It's a marked contrast to the creeping despair of Helm's Deep, home of King Theoden and Grima Wormstongue. Gandalf's escape from Saruman leads him into even more peril here, and only the intervention of the King's niece Eowyn saves Gandalf. Only the powerful Shadowfax is able to transport him to safety..
Anyone who's visited the official LORD OF THE RINGS site has no doubt seen this beautiful image of Arwen and Aragorn together in one of Rivendell's final quiet moments. Gandalf's arrival and Galadriel's vision to Frodo both signal another acceleration of events. A meeting in Rivendell's Council Chamber gives us the rest of the information we need to understand exactly what's at stake here. From a cacophany of voices and a storm of dissent emerges the Fellowhip: Frodo, Gandalf, Aragorn, Legolas, Gimli, Boromir, Sam, Merry, and Pippin. This time, though, there's nothing giddy about the departure. This is no mere adventure they're embarking on; this is the most important mission imaginable..
For me, there's no scene in either script that more effectively illustrates the power of the Ring than when Bilbo says goodbye to Frodo at Rivendell. These are two people who love each other dearly, but at the first sight of the Ring, something dark and animal comes out in Bilbo. Even if it's just for a moment, it's unforgettable, haunting, and Ian Holm should kill in the role. He's been a favorite actor of mine since the year I saw both BRAZIL and the lamentably forgotten DREAMCHILD, and he should make the most of his screentime here..
Over mountains, through the Mines of Moria, the Fellowship pushes on. Jackson starts to tease us with more of the history of Gollum as the creature shadows the travellers, and Jackson finally gives the Fellowship an enemy to meet head-on in battle. A cave troll and 20 goblins serve as a warm-up to one of the most menacing movie monsters ever, a Balrog of Morgoth. When Gandalf makes his stand against the Balrog, will anyone in the audience even be able to breathe? This is no enemy we've ever seen on film, no threat we've ever faced..
One of the things that has always struck me about the LORD OF THE RINGS trilogy is the sense of sacrifice. Characters die. The group is split up. Friendships are tested. Every choice matters. Another thing that has always struck me is the eccentricity of Tolkien's vision. Characters like Treebeard and the Fangorn trees are unique, and it will require real vision to make us believe in them..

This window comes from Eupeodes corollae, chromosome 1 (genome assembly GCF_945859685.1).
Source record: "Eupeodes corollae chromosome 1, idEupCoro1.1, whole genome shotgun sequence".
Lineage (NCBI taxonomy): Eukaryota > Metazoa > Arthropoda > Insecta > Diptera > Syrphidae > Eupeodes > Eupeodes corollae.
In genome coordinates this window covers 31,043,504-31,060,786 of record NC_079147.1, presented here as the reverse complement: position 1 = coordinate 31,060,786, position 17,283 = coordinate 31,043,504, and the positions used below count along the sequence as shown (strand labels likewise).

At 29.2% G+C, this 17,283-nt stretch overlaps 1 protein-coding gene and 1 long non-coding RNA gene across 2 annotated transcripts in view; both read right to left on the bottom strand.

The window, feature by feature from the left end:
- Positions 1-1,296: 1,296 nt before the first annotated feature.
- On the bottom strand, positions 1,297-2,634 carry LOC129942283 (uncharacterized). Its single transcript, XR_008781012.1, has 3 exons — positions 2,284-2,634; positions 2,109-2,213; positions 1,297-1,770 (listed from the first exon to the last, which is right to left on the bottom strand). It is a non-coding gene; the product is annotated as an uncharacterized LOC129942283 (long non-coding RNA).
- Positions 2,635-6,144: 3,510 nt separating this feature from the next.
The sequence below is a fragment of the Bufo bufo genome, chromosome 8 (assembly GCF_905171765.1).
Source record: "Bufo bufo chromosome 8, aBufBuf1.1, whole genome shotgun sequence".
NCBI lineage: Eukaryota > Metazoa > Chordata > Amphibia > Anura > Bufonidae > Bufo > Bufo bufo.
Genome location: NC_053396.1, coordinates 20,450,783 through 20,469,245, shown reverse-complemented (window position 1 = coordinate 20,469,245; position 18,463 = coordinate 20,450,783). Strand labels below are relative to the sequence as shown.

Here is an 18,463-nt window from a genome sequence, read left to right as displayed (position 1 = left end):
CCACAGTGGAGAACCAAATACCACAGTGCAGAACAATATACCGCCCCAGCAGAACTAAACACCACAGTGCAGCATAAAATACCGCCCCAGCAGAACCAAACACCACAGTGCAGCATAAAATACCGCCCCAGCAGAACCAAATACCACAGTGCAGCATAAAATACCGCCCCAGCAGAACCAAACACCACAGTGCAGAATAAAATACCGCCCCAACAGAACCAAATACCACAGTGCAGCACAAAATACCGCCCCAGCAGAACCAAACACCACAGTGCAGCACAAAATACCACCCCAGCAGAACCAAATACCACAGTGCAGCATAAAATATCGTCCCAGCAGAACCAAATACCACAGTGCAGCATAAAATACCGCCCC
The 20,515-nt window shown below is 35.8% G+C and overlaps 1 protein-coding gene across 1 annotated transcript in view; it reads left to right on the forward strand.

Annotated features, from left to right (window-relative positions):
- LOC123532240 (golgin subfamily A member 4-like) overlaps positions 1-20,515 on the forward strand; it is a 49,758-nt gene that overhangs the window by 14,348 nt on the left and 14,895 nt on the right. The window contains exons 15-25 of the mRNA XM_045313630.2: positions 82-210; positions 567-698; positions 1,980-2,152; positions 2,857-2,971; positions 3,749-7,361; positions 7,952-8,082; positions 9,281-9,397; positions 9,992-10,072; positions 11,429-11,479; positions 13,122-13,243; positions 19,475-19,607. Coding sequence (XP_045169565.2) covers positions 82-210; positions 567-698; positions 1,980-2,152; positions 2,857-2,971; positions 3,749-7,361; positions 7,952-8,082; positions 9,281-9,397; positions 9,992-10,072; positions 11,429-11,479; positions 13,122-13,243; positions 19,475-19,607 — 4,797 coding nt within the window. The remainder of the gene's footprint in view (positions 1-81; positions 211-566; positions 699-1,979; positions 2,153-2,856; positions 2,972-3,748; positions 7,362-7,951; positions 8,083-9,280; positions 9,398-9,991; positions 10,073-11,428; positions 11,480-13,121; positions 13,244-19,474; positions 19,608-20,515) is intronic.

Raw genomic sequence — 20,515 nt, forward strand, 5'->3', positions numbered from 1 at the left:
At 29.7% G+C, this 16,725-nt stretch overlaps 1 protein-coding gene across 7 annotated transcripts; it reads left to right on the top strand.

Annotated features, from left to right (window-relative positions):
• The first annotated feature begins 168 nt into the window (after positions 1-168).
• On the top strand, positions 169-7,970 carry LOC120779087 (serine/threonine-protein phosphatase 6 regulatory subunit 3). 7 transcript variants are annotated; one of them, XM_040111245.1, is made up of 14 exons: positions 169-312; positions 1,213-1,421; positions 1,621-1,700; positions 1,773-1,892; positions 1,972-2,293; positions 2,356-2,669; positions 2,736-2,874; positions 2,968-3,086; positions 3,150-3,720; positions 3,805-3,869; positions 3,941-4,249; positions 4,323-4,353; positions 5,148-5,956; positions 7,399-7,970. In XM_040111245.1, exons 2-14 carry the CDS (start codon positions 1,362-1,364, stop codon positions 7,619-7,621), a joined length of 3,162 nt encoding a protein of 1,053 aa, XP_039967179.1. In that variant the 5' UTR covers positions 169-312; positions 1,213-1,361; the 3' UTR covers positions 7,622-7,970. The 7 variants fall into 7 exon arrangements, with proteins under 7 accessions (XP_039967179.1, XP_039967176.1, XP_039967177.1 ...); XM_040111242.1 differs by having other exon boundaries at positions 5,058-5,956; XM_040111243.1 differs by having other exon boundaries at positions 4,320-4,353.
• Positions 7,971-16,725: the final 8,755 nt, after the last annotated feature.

The first script draws to a truly magnificent close as Gandalf the White leads the remnants of the Fellowship against Helm's Deep to free Theoden from the thrall of Saruman, then against an army of 10,000 Uruk-Hai in what will no doubt be one of the largest film battles in history..
Amidst this, Sam and Frodo finally have a direct encounter with Gollum, and he is painted as alternately pathetic and calculating. He promises to help the Ringbearers, a promise which sets up the almost operatic movement of the second half of the story. As the battle rages at their backs, Frodo, Sam, and Smeagol must confront the horror of the Nazgul before they can head into the living hell of Mordor, where they hope to destroy the Ring and Sauron's chances at the destruction of Middle-earth..
The last moments of the first script with Frodo and Sam on Emyn Muil Bluff are shattering. I'm not sure how the three films will be broken up as opposed to the two, but this ending would have me starting a line for the next film that very day. Forget STAR WARS. This has a chance at being the film myth of our time. Every element is in place. All this I've discussed is just one half of the story, and in my opinion, the second half is even greater. Despite the epic size of the project, there's not one single moment when Jackson loses track of his characters against the massive backdrop..
One final observation about the scripts: I'd never really thought about whose story LORD OF THE RINGS is, but I think Jackson has made the case persuasively that these stories belong, in the end, to Samwise Gamgee. He is a character of rare courage and integrity, and when all is said and done, the weight of the journey falls squarely on his stout shoulders. I was so moved by him, by his actions, that I read the last 20 pages of the story through the fish-eyed lens of tear-stained eyes. It's just exhausting to plow through this all at once, but the final effect for me was one of exhilaration. For all the violence, all the horror, and all the pain, this is a story of simple triumph..
The artwork used to illustrate this story is by the gifted artists Alan Lee and John Howe, both of whom are working on Jackson's films. I'm not claiming that these are images from the film; they're not. Instead, they're here to give you a taste of what to expect. They may suggest the style of the films..
And now I take my leave of you. I could write page after page about these marvelous scripts. I could tell you more about Denethor, Faramir, Minas Morgul, Cirith Ungol, or Shelob. I could tell you about how powerful and beautiful the final sequences between Sam and Frodo are, or how magnificent the final battles with the Orc armies are. I could tell you all of this without it being traditional spoiler material; it's from the books, after all. Still, all I'm doing here is telling you that all our hopes concerning this project are more than justified, and isn't that the most important question? I would gladly padlock the Labs tomorrow and beg, borrow, or steal my way to New Zealand if I thought there was any job for me on these films. As I contemplate the grand adventure these lucky filmmakers are about to have, Bilbo's words echo in my head:.
The Road goes ever on and on,
Down from the door where it began,
Now far ahead the Road has gone,
And I must follow if I can...